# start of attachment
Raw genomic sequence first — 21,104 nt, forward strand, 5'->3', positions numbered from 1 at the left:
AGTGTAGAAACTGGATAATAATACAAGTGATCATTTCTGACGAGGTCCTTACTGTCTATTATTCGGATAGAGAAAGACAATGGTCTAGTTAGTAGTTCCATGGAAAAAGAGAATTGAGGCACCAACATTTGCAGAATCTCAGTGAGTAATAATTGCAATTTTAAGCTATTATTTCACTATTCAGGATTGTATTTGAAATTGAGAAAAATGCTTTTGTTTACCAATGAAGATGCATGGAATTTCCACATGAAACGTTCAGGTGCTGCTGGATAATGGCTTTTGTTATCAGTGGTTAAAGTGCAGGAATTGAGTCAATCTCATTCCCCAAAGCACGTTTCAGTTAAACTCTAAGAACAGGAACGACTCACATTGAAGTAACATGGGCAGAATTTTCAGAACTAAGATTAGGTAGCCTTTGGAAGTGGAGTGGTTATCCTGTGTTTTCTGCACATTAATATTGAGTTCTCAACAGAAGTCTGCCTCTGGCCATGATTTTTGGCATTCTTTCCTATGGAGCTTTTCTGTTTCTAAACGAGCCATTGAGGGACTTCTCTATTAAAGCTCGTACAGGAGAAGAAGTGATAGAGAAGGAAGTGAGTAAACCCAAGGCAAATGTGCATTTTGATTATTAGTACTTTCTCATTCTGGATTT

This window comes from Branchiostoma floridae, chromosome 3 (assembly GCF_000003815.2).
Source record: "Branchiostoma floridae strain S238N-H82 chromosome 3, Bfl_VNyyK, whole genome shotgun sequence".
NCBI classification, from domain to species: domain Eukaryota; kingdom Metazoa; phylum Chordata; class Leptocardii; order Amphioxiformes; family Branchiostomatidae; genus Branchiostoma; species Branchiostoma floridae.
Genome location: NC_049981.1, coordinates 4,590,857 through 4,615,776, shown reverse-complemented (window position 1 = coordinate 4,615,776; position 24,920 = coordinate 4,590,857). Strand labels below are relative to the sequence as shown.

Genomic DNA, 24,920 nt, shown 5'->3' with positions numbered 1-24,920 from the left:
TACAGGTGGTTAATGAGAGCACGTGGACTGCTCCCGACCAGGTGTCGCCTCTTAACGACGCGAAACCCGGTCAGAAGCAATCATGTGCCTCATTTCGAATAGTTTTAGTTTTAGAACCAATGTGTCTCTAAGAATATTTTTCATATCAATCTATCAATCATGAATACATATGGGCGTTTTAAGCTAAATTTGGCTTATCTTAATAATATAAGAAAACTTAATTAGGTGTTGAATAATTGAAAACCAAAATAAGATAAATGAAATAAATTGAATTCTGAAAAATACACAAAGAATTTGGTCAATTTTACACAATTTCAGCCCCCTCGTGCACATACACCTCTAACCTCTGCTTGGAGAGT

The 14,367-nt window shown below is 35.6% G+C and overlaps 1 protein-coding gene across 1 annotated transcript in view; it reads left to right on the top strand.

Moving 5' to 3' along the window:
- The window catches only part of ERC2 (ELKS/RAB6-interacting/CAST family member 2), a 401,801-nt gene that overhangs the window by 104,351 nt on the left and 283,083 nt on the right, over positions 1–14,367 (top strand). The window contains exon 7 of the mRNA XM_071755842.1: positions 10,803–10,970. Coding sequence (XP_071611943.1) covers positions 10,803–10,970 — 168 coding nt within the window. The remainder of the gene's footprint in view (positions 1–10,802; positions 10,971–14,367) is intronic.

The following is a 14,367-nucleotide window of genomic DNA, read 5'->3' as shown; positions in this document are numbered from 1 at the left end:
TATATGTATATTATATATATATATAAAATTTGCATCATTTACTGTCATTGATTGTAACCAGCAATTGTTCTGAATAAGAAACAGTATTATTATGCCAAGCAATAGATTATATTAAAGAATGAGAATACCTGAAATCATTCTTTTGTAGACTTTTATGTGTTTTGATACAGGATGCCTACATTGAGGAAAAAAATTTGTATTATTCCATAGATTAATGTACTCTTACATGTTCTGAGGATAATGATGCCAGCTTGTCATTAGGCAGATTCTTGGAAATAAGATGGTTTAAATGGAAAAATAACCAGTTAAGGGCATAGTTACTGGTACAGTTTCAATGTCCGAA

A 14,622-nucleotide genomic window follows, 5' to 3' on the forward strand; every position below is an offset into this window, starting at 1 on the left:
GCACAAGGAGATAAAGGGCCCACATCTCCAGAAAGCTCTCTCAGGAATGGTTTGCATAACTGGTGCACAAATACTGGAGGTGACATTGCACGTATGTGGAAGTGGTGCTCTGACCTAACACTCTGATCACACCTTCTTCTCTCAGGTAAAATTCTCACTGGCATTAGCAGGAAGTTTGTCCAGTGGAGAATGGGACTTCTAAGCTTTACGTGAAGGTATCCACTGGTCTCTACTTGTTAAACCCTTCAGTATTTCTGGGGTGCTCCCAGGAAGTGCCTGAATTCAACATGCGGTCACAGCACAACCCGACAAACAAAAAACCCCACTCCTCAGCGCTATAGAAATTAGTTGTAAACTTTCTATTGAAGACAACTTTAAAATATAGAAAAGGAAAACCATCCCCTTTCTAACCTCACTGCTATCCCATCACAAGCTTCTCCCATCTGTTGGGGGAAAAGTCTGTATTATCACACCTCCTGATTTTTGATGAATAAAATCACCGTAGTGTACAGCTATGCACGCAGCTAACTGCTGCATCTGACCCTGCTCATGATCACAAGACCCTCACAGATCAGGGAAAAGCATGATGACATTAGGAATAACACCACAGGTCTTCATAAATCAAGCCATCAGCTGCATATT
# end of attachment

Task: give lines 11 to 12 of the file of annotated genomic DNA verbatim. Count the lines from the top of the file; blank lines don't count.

- The window catches only part of ERC2 (ELKS/RAB6-interacting/CAST family member 2), a 401,801-nt gene that overhangs the window by 104,351 nt on the left and 283,083 nt on the right, over positions 1–14,367 (top strand). The window contains exon 7 of the mRNA XM_071755842.1: positions 10,803–10,970. Coding sequence (XP_071611943.1) covers positions 10,803–10,970 — 168 coding nt within the window. The remainder of the gene's footprint in view (positions 1–10,802; positions 10,971–14,367) is intronic.

The following is a 14,367-nucleotide window of genomic DNA, read 5'->3' as shown; positions in this document are numbered from 1 at the left end: